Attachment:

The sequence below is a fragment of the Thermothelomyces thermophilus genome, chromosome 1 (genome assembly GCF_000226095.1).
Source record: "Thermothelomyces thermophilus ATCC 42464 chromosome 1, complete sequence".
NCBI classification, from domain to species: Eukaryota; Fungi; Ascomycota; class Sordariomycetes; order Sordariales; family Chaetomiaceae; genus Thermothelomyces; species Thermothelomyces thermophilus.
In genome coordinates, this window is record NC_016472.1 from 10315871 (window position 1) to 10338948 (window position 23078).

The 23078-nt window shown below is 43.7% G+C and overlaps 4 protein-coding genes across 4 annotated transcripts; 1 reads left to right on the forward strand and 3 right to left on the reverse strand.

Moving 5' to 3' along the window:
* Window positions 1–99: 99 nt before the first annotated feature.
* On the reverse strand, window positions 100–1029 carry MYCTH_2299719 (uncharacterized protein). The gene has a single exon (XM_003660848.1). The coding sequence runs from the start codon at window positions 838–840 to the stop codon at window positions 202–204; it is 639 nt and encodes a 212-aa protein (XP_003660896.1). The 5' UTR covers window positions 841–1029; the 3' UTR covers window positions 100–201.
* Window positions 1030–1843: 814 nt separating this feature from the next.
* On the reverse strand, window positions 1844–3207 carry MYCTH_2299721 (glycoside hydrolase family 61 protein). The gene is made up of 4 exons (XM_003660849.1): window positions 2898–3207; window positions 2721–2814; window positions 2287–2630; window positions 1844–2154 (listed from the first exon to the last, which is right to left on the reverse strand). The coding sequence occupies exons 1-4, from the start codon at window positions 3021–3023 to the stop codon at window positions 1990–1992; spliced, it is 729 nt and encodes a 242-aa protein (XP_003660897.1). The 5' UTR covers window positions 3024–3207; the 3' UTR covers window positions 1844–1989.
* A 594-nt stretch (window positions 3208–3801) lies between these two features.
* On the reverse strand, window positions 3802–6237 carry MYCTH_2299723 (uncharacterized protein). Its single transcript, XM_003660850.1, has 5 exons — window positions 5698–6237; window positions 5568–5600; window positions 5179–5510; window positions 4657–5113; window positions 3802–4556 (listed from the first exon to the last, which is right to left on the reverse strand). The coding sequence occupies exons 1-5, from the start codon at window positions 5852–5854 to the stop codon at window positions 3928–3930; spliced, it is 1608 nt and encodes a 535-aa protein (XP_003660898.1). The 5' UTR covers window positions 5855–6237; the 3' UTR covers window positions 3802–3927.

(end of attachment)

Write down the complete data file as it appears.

The sequence below is a fragment of the Thermothelomyces thermophilus genome, chromosome 1 (genome assembly GCF_000226095.1).
Source record: "Thermothelomyces thermophilus ATCC 42464 chromosome 1, complete sequence".
NCBI classification, from domain to species: Eukaryota; Fungi; Ascomycota; class Sordariomycetes; order Sordariales; family Chaetomiaceae; genus Thermothelomyces; species Thermothelomyces thermophilus.
In genome coordinates, this window is record NC_016472.1 from 10315871 (window position 1) to 10338948 (window position 23078).

The 23078-nt window shown below is 43.7% G+C and overlaps 4 protein-coding genes across 4 annotated transcripts; 1 reads left to right on the forward strand and 3 right to left on the reverse strand.

Moving 5' to 3' along the window:
* Window positions 1–99: 99 nt before the first annotated feature.
* On the reverse strand, window positions 100–1029 carry MYCTH_2299719 (uncharacterized protein). The gene has a single exon (XM_003660848.1). The coding sequence runs from the start codon at window positions 838–840 to the stop codon at window positions 202–204; it is 639 nt and encodes a 212-aa protein (XP_003660896.1). The 5' UTR covers window positions 841–1029; the 3' UTR covers window positions 100–201.
* Window positions 1030–1843: 814 nt separating this feature from the next.
* On the reverse strand, window positions 1844–3207 carry MYCTH_2299721 (glycoside hydrolase family 61 protein). The gene is made up of 4 exons (XM_003660849.1): window positions 2898–3207; window positions 2721–2814; window positions 2287–2630; window positions 1844–2154 (listed from the first exon to the last, which is right to left on the reverse strand). The coding sequence occupies exons 1-4, from the start codon at window positions 3021–3023 to the stop codon at window positions 1990–1992; spliced, it is 729 nt and encodes a 242-aa protein (XP_003660897.1). The 5' UTR covers window positions 3024–3207; the 3' UTR covers window positions 1844–1989.
* A 594-nt stretch (window positions 3208–3801) lies between these two features.
* On the reverse strand, window positions 3802–6237 carry MYCTH_2299723 (uncharacterized protein). Its single transcript, XM_003660850.1, has 5 exons — window positions 5698–6237; window positions 5568–5600; window positions 5179–5510; window positions 4657–5113; window positions 3802–4556 (listed from the first exon to the last, which is right to left on the reverse strand). The coding sequence occupies exons 1-5, from the start codon at window positions 5852–5854 to the stop codon at window positions 3928–3930; spliced, it is 1608 nt and encodes a 535-aa protein (XP_003660898.1). The 5' UTR covers window positions 5855–6237; the 3' UTR covers window positions 3802–3927.